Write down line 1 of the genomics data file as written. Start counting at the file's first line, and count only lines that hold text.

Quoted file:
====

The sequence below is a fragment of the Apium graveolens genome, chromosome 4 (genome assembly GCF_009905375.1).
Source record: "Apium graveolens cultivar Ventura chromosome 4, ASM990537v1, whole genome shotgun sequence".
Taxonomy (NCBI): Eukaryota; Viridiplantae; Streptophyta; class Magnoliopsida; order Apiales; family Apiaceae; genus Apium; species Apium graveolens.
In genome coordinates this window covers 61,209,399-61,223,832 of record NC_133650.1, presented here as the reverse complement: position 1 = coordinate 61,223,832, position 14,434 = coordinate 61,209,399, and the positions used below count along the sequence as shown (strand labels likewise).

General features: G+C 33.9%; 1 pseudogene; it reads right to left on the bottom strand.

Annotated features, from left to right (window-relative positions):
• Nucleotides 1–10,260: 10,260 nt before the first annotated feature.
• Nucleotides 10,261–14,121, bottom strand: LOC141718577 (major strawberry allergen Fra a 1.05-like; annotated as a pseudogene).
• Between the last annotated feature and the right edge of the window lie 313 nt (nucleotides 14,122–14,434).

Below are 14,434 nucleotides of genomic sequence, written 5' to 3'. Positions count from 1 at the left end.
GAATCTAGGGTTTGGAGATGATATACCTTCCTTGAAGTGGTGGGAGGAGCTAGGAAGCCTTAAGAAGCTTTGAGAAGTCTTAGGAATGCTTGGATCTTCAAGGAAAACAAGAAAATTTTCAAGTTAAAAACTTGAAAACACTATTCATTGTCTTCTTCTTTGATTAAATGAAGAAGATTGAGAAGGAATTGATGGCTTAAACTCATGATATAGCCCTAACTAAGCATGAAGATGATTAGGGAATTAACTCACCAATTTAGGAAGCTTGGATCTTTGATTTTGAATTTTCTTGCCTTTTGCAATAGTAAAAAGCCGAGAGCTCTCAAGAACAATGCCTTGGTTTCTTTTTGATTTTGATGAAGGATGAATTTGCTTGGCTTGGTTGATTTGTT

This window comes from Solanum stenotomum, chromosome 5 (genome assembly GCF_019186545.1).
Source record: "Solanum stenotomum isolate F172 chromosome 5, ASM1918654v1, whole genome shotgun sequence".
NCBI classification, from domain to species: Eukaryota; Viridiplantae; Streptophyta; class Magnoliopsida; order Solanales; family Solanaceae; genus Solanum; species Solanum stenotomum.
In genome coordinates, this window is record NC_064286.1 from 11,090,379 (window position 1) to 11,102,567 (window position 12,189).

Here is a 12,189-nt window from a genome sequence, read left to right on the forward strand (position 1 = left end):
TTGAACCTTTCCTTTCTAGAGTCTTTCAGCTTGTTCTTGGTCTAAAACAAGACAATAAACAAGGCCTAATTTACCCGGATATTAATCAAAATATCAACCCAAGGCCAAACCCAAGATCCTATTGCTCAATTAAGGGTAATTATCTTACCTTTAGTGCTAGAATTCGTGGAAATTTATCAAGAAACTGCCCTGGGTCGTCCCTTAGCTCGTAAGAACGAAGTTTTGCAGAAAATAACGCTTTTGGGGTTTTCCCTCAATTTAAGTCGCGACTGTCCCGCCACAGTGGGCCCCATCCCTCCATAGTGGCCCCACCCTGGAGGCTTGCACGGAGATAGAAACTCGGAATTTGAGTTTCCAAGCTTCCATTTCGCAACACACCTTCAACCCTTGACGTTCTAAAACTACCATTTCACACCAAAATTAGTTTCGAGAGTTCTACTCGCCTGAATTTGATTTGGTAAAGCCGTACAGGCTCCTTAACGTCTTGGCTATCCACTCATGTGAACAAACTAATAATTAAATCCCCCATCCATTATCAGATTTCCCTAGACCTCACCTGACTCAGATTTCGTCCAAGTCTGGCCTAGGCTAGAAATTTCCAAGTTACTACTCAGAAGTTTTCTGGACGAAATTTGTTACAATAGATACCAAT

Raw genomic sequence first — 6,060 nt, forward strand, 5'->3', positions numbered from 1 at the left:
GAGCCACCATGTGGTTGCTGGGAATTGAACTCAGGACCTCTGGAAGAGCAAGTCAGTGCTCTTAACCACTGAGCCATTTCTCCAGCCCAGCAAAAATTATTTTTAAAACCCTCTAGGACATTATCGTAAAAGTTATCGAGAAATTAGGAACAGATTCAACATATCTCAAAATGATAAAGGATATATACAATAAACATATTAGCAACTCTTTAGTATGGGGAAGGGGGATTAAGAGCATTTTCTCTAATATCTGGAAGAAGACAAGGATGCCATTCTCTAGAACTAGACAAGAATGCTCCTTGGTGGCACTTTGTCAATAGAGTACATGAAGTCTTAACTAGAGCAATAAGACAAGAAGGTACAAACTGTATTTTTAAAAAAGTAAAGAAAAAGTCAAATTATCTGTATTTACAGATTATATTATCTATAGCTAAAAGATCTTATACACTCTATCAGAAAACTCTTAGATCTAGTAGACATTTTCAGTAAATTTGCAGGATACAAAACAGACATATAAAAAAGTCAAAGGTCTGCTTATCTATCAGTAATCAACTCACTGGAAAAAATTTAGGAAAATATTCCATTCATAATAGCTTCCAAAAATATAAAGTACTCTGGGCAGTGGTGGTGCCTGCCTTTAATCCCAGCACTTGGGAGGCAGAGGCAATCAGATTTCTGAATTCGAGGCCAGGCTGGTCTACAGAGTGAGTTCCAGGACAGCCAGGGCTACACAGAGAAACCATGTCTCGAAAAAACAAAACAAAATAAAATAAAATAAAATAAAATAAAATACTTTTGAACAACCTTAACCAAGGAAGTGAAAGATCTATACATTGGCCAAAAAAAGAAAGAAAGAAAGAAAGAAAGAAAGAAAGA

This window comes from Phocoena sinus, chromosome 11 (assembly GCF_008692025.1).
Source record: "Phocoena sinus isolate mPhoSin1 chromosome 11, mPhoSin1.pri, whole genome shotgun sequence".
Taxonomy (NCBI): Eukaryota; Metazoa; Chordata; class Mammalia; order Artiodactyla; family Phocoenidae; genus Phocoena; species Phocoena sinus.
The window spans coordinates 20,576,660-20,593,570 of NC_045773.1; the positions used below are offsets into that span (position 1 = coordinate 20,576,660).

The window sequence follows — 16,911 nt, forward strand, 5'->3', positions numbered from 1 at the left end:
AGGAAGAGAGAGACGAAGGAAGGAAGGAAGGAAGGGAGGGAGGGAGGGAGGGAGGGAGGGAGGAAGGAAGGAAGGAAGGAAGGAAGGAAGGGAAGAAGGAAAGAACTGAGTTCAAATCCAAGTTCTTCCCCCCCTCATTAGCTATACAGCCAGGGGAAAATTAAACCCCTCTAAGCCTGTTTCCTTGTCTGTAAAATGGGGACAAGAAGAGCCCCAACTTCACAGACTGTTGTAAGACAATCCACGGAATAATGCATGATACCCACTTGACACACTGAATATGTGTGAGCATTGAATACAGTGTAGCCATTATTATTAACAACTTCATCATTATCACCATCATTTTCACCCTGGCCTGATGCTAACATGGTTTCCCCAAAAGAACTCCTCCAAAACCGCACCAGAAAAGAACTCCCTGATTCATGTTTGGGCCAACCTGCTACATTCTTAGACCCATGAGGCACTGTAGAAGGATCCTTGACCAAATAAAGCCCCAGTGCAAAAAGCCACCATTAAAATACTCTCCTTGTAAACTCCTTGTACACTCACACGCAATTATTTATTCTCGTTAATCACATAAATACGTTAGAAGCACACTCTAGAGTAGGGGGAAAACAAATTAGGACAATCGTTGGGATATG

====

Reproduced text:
The sequence below is a fragment of the Apium graveolens genome, chromosome 4 (genome assembly GCF_009905375.1).